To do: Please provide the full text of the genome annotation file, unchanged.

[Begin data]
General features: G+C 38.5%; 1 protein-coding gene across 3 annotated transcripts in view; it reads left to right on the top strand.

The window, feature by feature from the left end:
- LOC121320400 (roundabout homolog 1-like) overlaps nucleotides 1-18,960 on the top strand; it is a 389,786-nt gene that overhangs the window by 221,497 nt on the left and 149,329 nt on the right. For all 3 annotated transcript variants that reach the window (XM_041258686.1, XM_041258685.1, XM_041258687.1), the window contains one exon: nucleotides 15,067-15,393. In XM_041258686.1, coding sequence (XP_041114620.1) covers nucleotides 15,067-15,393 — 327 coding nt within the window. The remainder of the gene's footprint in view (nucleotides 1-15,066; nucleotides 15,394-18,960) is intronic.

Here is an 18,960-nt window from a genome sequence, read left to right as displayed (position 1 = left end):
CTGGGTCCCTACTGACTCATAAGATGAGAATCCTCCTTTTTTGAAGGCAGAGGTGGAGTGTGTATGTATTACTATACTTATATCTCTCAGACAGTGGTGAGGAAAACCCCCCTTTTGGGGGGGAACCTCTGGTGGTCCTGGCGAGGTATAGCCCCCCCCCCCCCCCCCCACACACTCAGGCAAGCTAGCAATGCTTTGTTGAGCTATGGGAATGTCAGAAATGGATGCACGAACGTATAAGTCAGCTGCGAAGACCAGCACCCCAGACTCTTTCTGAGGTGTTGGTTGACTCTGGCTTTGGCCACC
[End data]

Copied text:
General features: G+C 38.5%; 1 protein-coding gene across 3 annotated transcripts in view; it reads left to right on the top strand.

The window, feature by feature from the left end:
- LOC121320400 (roundabout homolog 1-like) overlaps nucleotides 1-18,960 on the top strand; it is a 389,786-nt gene that overhangs the window by 221,497 nt on the left and 149,329 nt on the right. For all 3 annotated transcript variants that reach the window (XM_041258686.1, XM_041258685.1, XM_041258687.1), the window contains one exon: nucleotides 15,067-15,393. In XM_041258686.1, coding sequence (XP_041114620.1) covers nucleotides 15,067-15,393 — 327 coding nt within the window. The remainder of the gene's footprint in view (nucleotides 1-15,066; nucleotides 15,394-18,960) is intronic.

Here is an 18,960-nt window from a genome sequence, read left to right as displayed (position 1 = left end):
CTGGGTCCCTACTGACTCATAAGATGAGAATCCTCCTTTTTTGAAGGCAGAGGTGGAGTGTGTATGTATTACTATACTTATATCTCTCAGACAGTGGTGAGGAAAACCCCCCTTTTGGGGGGGAACCTCTGGTGGTCCTGGCGAGGTATAGCCCCCCCCCCCCCCCCCCACACACTCAGGCAAGCTAGCAATGCTTTGTTGAGCTATGGGAATGTCAGAAATGGATGCACGAACGTATAAGTCAGCTGCGAAGACCAGCACCCCAGACTCTTTCTGAGGTGTTGGTTGACTCTGGCTTTGGCCACC